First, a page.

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Teens whose body-mass index is in the upper range of “normal” — not overweight or obese — could still be at an increased risk of dying from cardiovascular diseases as they reach middle age, according to a huge new study of Israeli adolescents.

Why it matters:

Both being underweight and overweight are risk factors for cardiovascular diseases. But this study hints that even BMIs “which were considered in the normal range are actually related to cardiovascular diseases and even death,” said study author Dr. Gal Yaniv, a radiology resident at Tel Hashomer Hospital in Tel Aviv, Israel.

The nitty-gritty:

The researchers used data collected on 2.3 million Israelis during the medical exams that preceded their obligatory military service between 1967 and 2010. The medical records from those physicals allowed the researchers to calculate participants’ BMIs at age 17, and then to correlate that information with causes of death as recorded by the country’s Bureau of Statistics.


Until 1981, only military-related deaths were tracked, but more complete statistics were kept for the next 29 years.

Those who were obese or overweight were most likely to die of cardiovascular causes. But the researchers were also surprised to find that those at the higher end of normal weights were also at an increased risk. The results were published in the New England Journal of Medicine. “Maybe the ‘normal’ BMI range should be reconsidered,” said Yaniv.


But keep in mind:

The Centers for Disease Control and Prevention isn’t about to change its classification of a normal BMI based on one study.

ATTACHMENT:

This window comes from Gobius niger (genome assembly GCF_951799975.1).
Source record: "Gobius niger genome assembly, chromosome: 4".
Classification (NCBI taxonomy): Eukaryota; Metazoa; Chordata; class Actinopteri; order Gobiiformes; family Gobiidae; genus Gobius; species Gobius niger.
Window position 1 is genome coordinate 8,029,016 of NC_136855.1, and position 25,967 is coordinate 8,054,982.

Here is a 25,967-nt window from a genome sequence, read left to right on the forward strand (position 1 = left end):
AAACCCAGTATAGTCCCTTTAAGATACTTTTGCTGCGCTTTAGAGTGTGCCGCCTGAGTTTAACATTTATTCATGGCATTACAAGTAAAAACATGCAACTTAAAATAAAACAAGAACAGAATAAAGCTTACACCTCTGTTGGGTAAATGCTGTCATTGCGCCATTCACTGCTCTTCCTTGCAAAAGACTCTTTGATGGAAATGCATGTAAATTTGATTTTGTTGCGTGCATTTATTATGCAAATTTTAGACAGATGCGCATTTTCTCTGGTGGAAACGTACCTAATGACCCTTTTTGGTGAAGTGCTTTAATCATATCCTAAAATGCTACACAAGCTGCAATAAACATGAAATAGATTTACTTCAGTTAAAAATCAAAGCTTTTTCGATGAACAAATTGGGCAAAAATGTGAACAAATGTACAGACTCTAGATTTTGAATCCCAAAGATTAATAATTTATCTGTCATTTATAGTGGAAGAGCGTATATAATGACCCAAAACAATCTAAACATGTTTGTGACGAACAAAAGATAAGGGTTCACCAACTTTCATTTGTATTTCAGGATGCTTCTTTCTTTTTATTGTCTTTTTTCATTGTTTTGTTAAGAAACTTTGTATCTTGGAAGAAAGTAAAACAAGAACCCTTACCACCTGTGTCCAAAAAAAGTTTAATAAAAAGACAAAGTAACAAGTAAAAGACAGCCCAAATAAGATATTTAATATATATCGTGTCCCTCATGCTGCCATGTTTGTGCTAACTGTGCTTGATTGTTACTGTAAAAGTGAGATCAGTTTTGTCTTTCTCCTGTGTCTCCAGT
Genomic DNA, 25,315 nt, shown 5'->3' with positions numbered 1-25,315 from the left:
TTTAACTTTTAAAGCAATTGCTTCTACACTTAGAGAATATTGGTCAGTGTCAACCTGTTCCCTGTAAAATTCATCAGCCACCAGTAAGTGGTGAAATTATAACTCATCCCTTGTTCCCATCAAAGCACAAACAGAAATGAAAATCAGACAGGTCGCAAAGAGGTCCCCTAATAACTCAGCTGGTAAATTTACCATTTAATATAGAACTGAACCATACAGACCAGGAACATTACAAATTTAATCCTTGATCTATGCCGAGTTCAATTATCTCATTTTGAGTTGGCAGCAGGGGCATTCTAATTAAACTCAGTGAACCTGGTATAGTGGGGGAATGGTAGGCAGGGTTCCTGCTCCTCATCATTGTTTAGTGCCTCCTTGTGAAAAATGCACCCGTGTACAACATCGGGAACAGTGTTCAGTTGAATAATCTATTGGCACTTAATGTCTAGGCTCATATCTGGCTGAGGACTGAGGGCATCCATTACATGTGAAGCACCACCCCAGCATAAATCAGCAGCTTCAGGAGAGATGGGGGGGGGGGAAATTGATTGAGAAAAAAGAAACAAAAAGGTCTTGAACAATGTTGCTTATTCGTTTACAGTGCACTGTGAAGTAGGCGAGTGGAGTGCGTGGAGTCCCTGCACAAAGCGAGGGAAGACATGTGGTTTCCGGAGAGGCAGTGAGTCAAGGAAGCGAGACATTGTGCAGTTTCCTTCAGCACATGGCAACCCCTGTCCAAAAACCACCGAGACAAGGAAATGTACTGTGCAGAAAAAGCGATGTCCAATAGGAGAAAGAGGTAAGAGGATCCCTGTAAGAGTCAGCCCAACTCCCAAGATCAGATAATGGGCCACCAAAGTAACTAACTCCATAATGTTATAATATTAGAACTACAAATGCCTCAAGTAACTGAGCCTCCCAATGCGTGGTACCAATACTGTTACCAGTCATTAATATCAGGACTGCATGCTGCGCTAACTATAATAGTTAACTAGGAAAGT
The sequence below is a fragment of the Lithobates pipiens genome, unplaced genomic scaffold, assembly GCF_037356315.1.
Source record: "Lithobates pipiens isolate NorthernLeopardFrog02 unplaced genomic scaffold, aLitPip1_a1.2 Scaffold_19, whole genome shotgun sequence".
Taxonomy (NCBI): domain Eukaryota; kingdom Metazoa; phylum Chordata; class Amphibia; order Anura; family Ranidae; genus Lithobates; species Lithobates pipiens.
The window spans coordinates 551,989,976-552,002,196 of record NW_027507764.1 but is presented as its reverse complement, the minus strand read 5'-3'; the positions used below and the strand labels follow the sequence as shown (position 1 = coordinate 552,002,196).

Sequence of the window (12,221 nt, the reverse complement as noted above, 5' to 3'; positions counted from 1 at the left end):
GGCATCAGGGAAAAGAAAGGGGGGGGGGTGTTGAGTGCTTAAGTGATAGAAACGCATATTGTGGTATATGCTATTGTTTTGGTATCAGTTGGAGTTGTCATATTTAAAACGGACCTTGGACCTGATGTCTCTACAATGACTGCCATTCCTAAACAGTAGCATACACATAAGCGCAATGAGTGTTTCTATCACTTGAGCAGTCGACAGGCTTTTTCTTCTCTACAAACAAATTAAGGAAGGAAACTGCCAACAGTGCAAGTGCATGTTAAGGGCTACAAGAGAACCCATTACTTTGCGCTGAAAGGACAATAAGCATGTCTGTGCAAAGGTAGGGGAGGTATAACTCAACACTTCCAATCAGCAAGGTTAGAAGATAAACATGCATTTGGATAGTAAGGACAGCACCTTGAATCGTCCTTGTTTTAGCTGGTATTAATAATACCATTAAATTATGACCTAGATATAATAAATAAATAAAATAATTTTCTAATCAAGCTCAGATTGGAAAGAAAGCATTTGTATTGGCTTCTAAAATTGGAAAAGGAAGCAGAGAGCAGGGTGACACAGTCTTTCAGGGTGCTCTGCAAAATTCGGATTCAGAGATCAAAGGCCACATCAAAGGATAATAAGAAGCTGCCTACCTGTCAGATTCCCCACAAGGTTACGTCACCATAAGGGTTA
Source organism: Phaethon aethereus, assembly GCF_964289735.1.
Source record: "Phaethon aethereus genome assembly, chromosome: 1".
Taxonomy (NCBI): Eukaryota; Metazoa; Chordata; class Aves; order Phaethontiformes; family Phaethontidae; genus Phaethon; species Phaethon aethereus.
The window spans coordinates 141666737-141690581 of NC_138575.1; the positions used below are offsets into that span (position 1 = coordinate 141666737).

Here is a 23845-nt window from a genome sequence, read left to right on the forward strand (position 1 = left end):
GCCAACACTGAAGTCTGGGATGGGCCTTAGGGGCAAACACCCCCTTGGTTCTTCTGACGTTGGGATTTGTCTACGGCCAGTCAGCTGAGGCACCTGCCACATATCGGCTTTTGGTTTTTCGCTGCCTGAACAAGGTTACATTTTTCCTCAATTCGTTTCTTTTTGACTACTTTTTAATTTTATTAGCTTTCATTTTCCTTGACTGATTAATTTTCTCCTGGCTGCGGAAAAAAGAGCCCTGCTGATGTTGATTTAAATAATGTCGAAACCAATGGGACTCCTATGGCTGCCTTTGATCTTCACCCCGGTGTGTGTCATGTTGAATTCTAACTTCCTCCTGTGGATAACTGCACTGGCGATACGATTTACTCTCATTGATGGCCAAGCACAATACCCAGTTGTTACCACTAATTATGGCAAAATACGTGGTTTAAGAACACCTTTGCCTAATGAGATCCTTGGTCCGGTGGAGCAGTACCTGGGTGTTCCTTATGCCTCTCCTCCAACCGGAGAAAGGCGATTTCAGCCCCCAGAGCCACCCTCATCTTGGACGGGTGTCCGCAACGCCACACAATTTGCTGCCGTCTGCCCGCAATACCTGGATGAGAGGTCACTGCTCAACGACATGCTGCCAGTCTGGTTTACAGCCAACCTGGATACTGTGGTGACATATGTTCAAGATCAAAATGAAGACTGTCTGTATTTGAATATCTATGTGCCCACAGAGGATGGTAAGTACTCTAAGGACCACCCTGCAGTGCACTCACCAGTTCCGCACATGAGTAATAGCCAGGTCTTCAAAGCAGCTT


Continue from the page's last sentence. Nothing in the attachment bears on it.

“There is no magic threshold at which all of a sudden people are at higher risk,” said Paul Franks, a nutritionist at the Harvard T. H. Chan School of Public Health, who was not involved in the study.

He pointed out that it’s hard to know if this group of Jewish Israelis is representative. The sample is big, but it also only includes those who have served in the army of a country that has been in a near-constant state of conflict, which could increase stress levels.

It’s also hard to make clinical decisions based on this kind of association study, given that the trajectory of someone’s BMI may well be set in early childhood, or even in utero. “The important clinical question that remains unanswered: if you intervene with adolescents to lower BMI, will that decrease risk?” he said.

The bottom line:

BMI during adolescence may be associated with your risk of dying from cardiovascular diseases — but more studies are needed to know if changing a teen’s weight will, in turn, change that risk.